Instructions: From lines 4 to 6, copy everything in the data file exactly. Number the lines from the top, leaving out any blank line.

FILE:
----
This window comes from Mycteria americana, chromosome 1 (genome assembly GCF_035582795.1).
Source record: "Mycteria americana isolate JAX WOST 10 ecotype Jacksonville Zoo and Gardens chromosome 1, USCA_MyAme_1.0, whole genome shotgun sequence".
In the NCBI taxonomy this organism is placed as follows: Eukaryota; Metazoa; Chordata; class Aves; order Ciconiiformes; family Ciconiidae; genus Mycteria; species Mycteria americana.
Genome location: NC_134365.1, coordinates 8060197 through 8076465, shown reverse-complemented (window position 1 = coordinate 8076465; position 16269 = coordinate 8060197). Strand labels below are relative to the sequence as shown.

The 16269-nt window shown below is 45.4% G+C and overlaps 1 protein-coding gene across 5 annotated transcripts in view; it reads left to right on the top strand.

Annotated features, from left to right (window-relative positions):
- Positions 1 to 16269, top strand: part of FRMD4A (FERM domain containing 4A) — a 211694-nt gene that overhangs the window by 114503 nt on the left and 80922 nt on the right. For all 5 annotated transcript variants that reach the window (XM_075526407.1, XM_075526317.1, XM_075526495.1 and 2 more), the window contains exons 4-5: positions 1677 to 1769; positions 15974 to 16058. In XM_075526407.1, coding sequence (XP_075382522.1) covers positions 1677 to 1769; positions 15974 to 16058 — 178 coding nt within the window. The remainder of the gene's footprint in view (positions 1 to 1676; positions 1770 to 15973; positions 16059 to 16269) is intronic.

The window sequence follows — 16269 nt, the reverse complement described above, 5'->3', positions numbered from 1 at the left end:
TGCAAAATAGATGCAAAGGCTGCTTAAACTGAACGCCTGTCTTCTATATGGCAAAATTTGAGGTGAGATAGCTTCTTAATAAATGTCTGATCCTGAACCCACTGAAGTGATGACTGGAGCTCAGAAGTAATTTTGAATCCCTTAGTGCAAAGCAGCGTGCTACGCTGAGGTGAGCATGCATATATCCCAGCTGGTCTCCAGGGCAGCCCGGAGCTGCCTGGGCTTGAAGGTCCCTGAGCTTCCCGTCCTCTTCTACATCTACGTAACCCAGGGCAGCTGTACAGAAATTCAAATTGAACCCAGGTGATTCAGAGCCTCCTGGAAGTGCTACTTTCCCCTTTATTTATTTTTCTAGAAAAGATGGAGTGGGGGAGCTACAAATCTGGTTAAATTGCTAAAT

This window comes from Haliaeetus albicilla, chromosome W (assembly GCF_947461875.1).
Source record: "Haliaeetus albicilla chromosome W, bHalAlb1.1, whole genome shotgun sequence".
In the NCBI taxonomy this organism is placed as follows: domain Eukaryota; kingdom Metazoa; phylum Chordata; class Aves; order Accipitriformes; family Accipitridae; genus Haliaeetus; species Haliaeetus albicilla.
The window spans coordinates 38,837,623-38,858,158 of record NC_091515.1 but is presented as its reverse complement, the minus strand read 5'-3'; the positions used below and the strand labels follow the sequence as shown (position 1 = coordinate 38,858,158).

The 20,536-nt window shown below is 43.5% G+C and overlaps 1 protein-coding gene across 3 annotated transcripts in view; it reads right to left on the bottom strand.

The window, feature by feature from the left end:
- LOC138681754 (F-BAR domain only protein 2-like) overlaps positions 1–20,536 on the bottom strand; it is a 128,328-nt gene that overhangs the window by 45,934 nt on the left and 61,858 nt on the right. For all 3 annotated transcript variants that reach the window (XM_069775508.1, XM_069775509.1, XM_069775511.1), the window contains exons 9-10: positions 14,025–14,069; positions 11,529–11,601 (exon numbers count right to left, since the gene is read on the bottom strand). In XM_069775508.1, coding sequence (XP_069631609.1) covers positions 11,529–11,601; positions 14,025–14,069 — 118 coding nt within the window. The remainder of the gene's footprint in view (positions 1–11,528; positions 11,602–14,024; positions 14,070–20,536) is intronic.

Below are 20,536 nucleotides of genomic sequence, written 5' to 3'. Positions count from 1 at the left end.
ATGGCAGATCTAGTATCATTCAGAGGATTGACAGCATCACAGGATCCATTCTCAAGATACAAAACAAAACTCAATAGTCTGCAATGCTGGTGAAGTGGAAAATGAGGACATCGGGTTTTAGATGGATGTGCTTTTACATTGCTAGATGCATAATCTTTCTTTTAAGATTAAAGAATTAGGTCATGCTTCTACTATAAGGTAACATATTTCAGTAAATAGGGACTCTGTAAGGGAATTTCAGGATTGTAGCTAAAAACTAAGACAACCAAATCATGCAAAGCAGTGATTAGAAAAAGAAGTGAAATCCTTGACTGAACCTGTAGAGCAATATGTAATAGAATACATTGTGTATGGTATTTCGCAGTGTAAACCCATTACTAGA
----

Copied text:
Genome location: NC_134365.1, coordinates 8060197 through 8076465, shown reverse-complemented (window position 1 = coordinate 8076465; position 16269 = coordinate 8060197). Strand labels below are relative to the sequence as shown.

The 16269-nt window shown below is 45.4% G+C and overlaps 1 protein-coding gene across 5 annotated transcripts in view; it reads left to right on the top strand.

Annotated features, from left to right (window-relative positions):